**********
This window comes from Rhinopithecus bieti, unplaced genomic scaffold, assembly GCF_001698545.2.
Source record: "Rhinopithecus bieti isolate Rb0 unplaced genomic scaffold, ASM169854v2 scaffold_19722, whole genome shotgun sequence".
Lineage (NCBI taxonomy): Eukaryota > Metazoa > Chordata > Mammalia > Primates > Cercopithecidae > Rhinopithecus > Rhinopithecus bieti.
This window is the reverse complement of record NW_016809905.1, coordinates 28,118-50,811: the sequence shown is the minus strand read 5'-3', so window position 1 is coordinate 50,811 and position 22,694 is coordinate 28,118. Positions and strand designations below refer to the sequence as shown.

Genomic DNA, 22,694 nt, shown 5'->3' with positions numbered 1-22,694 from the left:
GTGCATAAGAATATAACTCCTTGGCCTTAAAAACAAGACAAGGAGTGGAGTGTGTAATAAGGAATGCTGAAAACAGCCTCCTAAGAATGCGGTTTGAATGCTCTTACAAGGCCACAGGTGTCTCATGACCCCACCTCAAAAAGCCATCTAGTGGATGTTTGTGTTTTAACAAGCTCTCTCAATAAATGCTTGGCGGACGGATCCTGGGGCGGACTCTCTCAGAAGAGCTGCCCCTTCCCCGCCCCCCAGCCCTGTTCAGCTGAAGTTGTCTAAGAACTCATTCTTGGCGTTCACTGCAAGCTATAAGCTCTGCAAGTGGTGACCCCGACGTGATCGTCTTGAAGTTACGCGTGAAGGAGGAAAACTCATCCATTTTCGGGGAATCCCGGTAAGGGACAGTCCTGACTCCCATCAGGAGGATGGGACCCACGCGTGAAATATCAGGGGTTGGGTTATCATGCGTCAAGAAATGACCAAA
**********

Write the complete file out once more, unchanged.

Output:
This window comes from Rhinopithecus bieti, unplaced genomic scaffold, assembly GCF_001698545.2.
Source record: "Rhinopithecus bieti isolate Rb0 unplaced genomic scaffold, ASM169854v2 scaffold_19722, whole genome shotgun sequence".
Lineage (NCBI taxonomy): Eukaryota > Metazoa > Chordata > Mammalia > Primates > Cercopithecidae > Rhinopithecus > Rhinopithecus bieti.
This window is the reverse complement of record NW_016809905.1, coordinates 28,118-50,811: the sequence shown is the minus strand read 5'-3', so window position 1 is coordinate 50,811 and position 22,694 is coordinate 28,118. Positions and strand designations below refer to the sequence as shown.

Genomic DNA, 22,694 nt, shown 5'->3' with positions numbered 1-22,694 from the left:
GTGCATAAGAATATAACTCCTTGGCCTTAAAAACAAGACAAGGAGTGGAGTGTGTAATAAGGAATGCTGAAAACAGCCTCCTAAGAATGCGGTTTGAATGCTCTTACAAGGCCACAGGTGTCTCATGACCCCACCTCAAAAAGCCATCTAGTGGATGTTTGTGTTTTAACAAGCTCTCTCAATAAATGCTTGGCGGACGGATCCTGGGGCGGACTCTCTCAGAAGAGCTGCCCCTTCCCCGCCCCCCAGCCCTGTTCAGCTGAAGTTGTCTAAGAACTCATTCTTGGCGTTCACTGCAAGCTATAAGCTCTGCAAGTGGTGACCCCGACGTGATCGTCTTGAAGTTACGCGTGAAGGAGGAAAACTCATCCATTTTCGGGGAATCCCGGTAAGGGACAGTCCTGACTCCCATCAGGAGGATGGGACCCACGCGTGAAATATCAGGGGTTGGGTTATCATGCGTCAAGAAATGACCAAA